Published May 5, 2017
Equity markets have reached noteworthy new highs year to date. The Dow was up 5.96 percent, the S&P up 6.7 percent and the NASDAQ an unusually strong 12.34 percent through April 28.
The highs came with rising volume and lowered volatility. The highs came in spite of weak GDP numbers and personal consumption numbers. The GDP for the first quarter of the year increased an anemic 0.7 percent, and personal consumption was the weakest in seven years.
Additional burdens on the market were the threat of rising interest rates and storm clouds regarding North Korea. Also, U.S. factory activity eased in April, leaving growth on solid ground, but slowing the growth trajectory. Optimism about the Trump agenda had buoyed the markets after the election, but that optimism found limits as parts of the agenda failed or were stalled.
The rising markets reflected an increased appetite for risk, which in turn is now supporting consumer spending and investment. Business investment is expected, by some analysts, to increase 5 percent over the next two years. Personal consumption is expected to increase 2 percent over the same time frame. Core inflation is expected to reach the Federal Reserve policy goal of 2 percent by 2018 and 2.1 percent in 2019. Inflation expectations will support the Fed effort to raise interest rates gradually.
The Fed is expected to raise interest rates three times this year. With one rate increase already done, two more may be in the offing. Noting slowing economic growth, the Fed passed on a rate rise in May, but left a June increase on the table. Future markets predict a 70 percent chance of a June raise and a coin flip chance of one more raise in 2017. The Fed in its statement said, “The Committee views the slowing in growth during the first quarter as likely to be transitory and continues to expect that, with gradual adjustments in the stance of monetary policy, economic activity will expand at a moderate pace, labor market conditions will strengthen somewhat further, and inflation will stabilize around 2 percent over the medium term.”
It is also expected that the Fed governors will let their balance sheet run off, thereby reducing the massive holdings in U.S. Treasury debt. Such a runoff would have the effect of an interest rate increase. With this scenario, the yield on 10-year bonds could be at 2.7 percent in 2017 and 3.06 percent in 2018, since investors, other than the Federal Reserve, will have to be enticed to purchase the ever-increasing U.S. debt load. Of course, that outlook may change with the recently reported budget proposals by the Trump administration. But with the budget and tax proposals as yet still printed on a single sheet of paper, it is hard to forecast the outcome.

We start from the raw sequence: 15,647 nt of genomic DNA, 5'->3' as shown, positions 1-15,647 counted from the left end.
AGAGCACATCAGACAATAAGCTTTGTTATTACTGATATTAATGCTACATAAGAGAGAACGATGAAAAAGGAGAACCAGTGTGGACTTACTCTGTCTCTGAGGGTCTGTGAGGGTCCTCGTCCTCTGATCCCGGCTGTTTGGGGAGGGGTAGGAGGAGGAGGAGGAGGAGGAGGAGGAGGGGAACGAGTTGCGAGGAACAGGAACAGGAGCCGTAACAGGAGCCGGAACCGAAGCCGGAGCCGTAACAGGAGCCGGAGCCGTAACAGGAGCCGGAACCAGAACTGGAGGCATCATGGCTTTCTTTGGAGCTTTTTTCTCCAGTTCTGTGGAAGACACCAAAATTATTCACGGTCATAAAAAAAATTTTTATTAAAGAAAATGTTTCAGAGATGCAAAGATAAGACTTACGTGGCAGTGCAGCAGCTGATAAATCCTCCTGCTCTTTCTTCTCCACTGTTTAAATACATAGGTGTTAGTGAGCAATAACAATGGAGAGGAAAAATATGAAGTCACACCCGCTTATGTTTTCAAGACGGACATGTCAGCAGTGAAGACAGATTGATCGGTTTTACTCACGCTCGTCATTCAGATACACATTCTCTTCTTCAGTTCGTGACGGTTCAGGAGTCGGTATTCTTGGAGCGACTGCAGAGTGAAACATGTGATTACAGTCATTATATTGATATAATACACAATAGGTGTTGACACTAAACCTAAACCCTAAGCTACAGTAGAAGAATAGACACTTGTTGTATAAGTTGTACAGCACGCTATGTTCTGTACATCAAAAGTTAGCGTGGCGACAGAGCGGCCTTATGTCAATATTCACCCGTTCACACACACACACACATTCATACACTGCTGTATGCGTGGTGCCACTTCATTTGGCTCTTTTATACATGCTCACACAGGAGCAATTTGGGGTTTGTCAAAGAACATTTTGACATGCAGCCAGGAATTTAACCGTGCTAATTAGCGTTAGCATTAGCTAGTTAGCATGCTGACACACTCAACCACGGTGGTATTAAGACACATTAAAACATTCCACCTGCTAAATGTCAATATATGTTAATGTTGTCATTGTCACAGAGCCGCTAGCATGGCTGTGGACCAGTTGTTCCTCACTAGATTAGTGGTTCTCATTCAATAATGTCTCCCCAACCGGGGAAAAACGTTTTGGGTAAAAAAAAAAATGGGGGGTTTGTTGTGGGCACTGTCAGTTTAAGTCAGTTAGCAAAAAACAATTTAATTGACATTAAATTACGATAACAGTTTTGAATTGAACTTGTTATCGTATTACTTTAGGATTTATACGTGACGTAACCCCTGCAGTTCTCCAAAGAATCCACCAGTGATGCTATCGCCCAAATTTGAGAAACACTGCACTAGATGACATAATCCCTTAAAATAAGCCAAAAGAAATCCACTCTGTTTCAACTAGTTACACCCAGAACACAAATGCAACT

Generally, rising rates on U.S. Treasuries (the risk-free rates) place a cap on equity market returns, which could be offset by the appetite for more risk. If the Trump administration can deliver tax cuts, equities could show more strength.
Labor markets keep tightening as the labor force participation rate increases. The unemployment rate could fall further, which would support higher hourly compensation. Combined with increased hours worked, compensation to employees could increase as much as 4 percent, which would be welcome relief to beleaguered workers and presumably boost personal consumption.
It is possible, even more than likely, that forecasts will be off for the year, because of the uncertain policies of this administration and festering trouble spots around the globe. But if the U.S. can avoid policy missteps, we should be able to see a growing economy and rising markets.
Upcoming French elections could also influence the global markets. When Emmanuel Macron, a centrist candidate, emerged as the leader after the first round of voting, the market heaved a sigh of relief. Now the final round pits Macron versus ‘Marine’ Le Pen, a rightest candidate who threatens to move France out of the European Union and return the French currency to the franc. Such proposals have the markets on edge. However, should Macron prevail, we could see another rally in the markets.
Remain a long-term investor.
William Rutherford is the founder and portfolio manager of Portland-based Rutherford Investment Management. Contact him at 888-755-6546 or firstname.lastname@example.org. Information herein is from sources believed to be reliable, but accuracy and completeness cannot be guaranteed. Investment involves risk and may result in losses.